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The Disease of “Nobody Believes in Us”

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Tell me if you’ve heard this before:

  • They said we couldn’t do it
  • Nobody thought we would win
  • It’s us against the world

Or a hundred different variations of the same theme. Nobody believed in us. We had to do it on our own to prove the doubters wrong. We were successful when everyone else thought we wouldn’t last.

Let’s acknowledge one thing: It’s usually trope. It’s a figure of speech. Most of the time, it might be a couple of people against you and seven billion people who didn’t even know you exist. There is no “they” or if there is, you can call them out by name.

Here’s the problem, though: The “nobody believes in us” mythology comes off as petty when exposed to the light of the truth.

Consider Michael Jordan. The myth that gets told is that he was cut from his high school basketball team. I hear this one all the time, from motivational speakers to casual observers of Jordan’s career.

Jordan wasn’t cut from his high school basketball team, though. From a Sports Illustrated profile on Jordan’s high school coach:

He was still Mike Jordan then, not Michael Jordan, just another sophomore guard among 50 eager boys competing for 15 spots on the varsity and 15 more on the junior varsity. There was no doubt that Mike Jordan could handle the ball, but his shooting was merely good and his defense mediocre. Mike Jordan was seven or eight inches shorter than Michael Jordan would be, only 5’10” at age 15, and at least one assistant coach had never heard of him before that day.

“Michael — well, Mike — Jordan was placed on the junior varsity level. Uh-huh? He was placed on the junior varsity level. He wasn’t cut away from the game that made him.”

He was placed on the JV team because he was the same height as I was at 15 years old. Yet Jordan, master of taking slights — however minor — and making mountains into molehills for competitive fuel, convinced himself that he was cut.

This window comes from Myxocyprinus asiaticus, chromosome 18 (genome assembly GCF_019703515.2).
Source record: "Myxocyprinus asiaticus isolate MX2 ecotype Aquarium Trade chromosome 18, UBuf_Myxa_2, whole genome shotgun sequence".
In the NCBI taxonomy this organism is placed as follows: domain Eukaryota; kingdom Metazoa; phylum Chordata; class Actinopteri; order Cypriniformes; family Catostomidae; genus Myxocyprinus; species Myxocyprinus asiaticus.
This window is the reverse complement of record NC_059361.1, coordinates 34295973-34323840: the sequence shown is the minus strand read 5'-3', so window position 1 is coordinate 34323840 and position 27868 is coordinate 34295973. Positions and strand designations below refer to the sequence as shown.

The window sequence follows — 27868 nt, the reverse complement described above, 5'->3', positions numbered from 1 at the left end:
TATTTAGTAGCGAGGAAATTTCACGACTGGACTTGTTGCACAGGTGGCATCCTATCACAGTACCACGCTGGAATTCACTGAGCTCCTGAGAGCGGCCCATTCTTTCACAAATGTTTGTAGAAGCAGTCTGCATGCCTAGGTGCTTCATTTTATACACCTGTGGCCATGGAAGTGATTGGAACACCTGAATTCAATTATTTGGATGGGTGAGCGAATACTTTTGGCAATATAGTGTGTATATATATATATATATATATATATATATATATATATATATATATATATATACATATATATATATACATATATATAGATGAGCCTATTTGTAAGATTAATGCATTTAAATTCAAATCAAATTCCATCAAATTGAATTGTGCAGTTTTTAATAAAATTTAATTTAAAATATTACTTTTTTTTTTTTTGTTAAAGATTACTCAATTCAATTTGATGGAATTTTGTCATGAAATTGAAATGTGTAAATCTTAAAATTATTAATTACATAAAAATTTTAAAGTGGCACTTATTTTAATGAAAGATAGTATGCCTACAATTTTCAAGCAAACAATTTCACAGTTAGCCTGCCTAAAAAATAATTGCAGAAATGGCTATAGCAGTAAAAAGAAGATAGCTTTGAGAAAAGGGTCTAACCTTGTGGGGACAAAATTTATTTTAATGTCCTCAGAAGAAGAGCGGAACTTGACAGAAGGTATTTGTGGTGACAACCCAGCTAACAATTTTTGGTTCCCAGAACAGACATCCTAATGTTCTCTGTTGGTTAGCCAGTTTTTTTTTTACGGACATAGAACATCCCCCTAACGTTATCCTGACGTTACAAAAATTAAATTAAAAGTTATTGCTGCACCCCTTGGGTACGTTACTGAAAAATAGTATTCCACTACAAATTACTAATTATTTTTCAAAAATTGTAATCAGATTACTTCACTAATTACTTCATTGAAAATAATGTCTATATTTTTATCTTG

When you look back at his hall of fame induction speech, it’s hard to get past the myth that he created. You get the sense, even after being recognized at the pinnacle of basketball’s greatest players, that it wasn’t enough. It was never enough.

* * * * *

I talk a lot about competition with our clients. It’s definitely something to pay attention to, of course. But most of the time, when I chat with your competitors, there is a good chance they don’t think of you the way you think they do. That’s if they even think about you at all.

More often, it’s your organization against:

  • Macro or microeconomic business pressures that affect everyone
  • Market awareness of the problem you’re solving or alternative solutions
  • Yourself (whether cash flow, processes, prioritization, or a hundred other possibilities)

Nobody may believe in what you’re doing, but conversely, nobody is probably working against you either. At least in any active or conscious way.

Instead of being head down, focused on what you’re great at, and getting the word out, you’re spending precious mental energy and time on beefs that don’t exist, scores that don’t need settling, and working towards something your clients don’t care about. In the process, you look like someone who’s priorities are out of whack or whose pettiness interrupts their own success.

By Lance Haun

Strategy for The Starr Conspiracy. Former HR pro. Portland guy (Go Blazers!) and WSU alum (Go Cougs!). I get to write about what I want here.

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